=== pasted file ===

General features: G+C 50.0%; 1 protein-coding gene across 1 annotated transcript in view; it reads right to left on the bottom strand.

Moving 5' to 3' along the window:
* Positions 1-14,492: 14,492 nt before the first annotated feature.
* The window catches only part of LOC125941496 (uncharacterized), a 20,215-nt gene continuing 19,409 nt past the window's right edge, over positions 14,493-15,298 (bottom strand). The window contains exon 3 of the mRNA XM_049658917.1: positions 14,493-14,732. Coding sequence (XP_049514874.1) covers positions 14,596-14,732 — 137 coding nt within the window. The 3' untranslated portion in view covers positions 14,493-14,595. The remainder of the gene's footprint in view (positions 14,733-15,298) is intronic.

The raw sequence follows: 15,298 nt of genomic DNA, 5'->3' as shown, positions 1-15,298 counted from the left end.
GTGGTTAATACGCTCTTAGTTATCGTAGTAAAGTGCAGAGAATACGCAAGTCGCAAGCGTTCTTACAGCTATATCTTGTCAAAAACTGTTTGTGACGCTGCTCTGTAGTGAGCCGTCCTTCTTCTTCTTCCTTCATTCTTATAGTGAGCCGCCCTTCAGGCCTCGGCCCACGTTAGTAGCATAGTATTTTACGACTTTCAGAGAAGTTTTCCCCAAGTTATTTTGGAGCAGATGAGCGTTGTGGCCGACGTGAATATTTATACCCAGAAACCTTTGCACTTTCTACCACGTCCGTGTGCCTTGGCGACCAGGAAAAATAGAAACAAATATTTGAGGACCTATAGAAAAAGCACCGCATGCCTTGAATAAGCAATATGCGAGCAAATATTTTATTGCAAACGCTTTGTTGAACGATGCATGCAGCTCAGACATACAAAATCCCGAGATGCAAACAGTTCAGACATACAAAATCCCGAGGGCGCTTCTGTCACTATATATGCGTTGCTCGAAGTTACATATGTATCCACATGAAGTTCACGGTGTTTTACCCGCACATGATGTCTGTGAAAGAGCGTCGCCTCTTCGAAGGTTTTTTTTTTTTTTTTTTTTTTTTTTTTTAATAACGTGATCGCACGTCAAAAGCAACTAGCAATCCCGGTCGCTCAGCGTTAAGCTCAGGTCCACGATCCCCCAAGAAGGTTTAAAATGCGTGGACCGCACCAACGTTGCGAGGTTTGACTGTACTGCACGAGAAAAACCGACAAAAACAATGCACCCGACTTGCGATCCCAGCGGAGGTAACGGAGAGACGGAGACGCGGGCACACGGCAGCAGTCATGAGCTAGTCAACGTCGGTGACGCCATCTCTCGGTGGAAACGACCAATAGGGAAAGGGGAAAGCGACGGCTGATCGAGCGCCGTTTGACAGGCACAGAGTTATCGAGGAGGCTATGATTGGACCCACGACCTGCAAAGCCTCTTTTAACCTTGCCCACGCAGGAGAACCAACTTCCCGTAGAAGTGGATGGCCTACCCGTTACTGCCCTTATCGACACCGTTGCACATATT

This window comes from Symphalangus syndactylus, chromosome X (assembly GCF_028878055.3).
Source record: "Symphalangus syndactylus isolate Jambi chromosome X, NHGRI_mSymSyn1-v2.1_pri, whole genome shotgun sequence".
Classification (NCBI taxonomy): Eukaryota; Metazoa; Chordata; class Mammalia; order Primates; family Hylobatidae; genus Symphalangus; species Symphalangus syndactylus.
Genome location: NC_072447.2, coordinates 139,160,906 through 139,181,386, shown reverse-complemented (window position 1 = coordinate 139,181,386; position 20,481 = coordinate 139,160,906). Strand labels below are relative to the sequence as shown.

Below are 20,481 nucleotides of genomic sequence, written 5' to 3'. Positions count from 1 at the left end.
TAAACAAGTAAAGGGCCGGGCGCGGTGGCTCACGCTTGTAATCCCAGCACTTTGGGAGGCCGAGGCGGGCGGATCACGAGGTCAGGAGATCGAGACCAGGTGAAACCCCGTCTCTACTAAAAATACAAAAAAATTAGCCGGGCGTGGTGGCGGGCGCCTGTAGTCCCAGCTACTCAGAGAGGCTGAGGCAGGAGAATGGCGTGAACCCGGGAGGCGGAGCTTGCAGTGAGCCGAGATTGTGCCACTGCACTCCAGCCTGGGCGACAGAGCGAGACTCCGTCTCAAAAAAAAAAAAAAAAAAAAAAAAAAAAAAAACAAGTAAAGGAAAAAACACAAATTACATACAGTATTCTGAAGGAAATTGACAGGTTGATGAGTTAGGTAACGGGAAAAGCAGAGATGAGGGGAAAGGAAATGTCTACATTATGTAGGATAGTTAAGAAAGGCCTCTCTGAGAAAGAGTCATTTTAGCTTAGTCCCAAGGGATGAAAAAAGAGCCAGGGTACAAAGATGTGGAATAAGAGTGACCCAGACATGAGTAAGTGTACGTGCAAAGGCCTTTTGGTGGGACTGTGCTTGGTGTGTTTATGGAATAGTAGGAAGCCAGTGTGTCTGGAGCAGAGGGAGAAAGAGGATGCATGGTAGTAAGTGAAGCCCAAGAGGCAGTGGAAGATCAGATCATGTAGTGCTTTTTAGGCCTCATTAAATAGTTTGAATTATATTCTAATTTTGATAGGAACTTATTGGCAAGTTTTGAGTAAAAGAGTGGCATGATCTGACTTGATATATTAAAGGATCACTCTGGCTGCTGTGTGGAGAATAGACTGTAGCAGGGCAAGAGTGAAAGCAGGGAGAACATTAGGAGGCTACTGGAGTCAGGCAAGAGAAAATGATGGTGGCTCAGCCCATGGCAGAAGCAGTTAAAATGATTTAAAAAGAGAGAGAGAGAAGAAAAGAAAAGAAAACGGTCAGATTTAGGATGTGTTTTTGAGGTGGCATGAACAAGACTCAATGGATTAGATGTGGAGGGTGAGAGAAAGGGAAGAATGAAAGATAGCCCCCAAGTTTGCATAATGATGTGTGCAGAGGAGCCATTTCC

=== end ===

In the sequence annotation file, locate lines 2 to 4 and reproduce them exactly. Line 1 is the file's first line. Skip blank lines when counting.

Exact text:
Moving 5' to 3' along the window:
* Positions 1-14,492: 14,492 nt before the first annotated feature.
* The window catches only part of LOC125941496 (uncharacterized), a 20,215-nt gene continuing 19,409 nt past the window's right edge, over positions 14,493-15,298 (bottom strand). The window contains exon 3 of the mRNA XM_049658917.1: positions 14,493-14,732. Coding sequence (XP_049514874.1) covers positions 14,596-14,732 — 137 coding nt within the window. The 3' untranslated portion in view covers positions 14,493-14,595. The remainder of the gene's footprint in view (positions 14,733-15,298) is intronic.